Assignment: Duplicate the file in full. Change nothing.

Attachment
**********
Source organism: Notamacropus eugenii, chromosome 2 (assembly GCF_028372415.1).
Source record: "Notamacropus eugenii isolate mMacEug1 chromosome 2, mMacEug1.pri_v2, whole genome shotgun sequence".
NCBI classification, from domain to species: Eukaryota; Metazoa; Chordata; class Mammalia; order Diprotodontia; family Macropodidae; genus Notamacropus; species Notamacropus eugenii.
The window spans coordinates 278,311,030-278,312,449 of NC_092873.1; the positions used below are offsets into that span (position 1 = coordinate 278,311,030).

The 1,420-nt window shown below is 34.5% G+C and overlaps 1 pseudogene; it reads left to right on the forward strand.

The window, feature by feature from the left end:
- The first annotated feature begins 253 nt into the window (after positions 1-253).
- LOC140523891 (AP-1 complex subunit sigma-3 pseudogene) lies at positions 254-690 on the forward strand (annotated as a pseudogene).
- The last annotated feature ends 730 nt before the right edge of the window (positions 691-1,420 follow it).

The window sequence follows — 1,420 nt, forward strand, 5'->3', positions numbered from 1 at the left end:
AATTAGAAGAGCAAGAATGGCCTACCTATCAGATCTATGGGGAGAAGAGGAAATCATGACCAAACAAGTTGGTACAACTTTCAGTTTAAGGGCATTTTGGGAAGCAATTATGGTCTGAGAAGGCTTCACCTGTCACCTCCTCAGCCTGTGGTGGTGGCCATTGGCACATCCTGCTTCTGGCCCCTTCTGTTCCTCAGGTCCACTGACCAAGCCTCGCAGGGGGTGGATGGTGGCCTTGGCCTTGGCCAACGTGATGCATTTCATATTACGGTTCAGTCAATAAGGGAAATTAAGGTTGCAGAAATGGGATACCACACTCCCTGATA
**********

Source organism: Notamacropus eugenii, chromosome 2 (assembly GCF_028372415.1).
Source record: "Notamacropus eugenii isolate mMacEug1 chromosome 2, mMacEug1.pri_v2, whole genome shotgun sequence".
NCBI classification, from domain to species: Eukaryota; Metazoa; Chordata; class Mammalia; order Diprotodontia; family Macropodidae; genus Notamacropus; species Notamacropus eugenii.
The window spans coordinates 278,311,030-278,312,449 of NC_092873.1; the positions used below are offsets into that span (position 1 = coordinate 278,311,030).

The 1,420-nt window shown below is 34.5% G+C and overlaps 1 pseudogene; it reads left to right on the forward strand.

The window, feature by feature from the left end:
- The first annotated feature begins 253 nt into the window (after positions 1-253).
- LOC140523891 (AP-1 complex subunit sigma-3 pseudogene) lies at positions 254-690 on the forward strand (annotated as a pseudogene).
- The last annotated feature ends 730 nt before the right edge of the window (positions 691-1,420 follow it).

The window sequence follows — 1,420 nt, forward strand, 5'->3', positions numbered from 1 at the left end:
AATTAGAAGAGCAAGAATGGCCTACCTATCAGATCTATGGGGAGAAGAGGAAATCATGACCAAACAAGTTGGTACAACTTTCAGTTTAAGGGCATTTTGGGAAGCAATTATGGTCTGAGAAGGCTTCACCTGTCACCTCCTCAGCCTGTGGTGGTGGCCATTGGCACATCCTGCTTCTGGCCCCTTCTGTTCCTCAGGTCCACTGACCAAGCCTCGCAGGGGGTGGATGGTGGCCTTGGCCTTGGCCAACGTGATGCATTTCATATTACGGTTCAGTCAATAAGGGAAATTAAGGTTGCAGAAATGGGATACCACACTCCCTGATA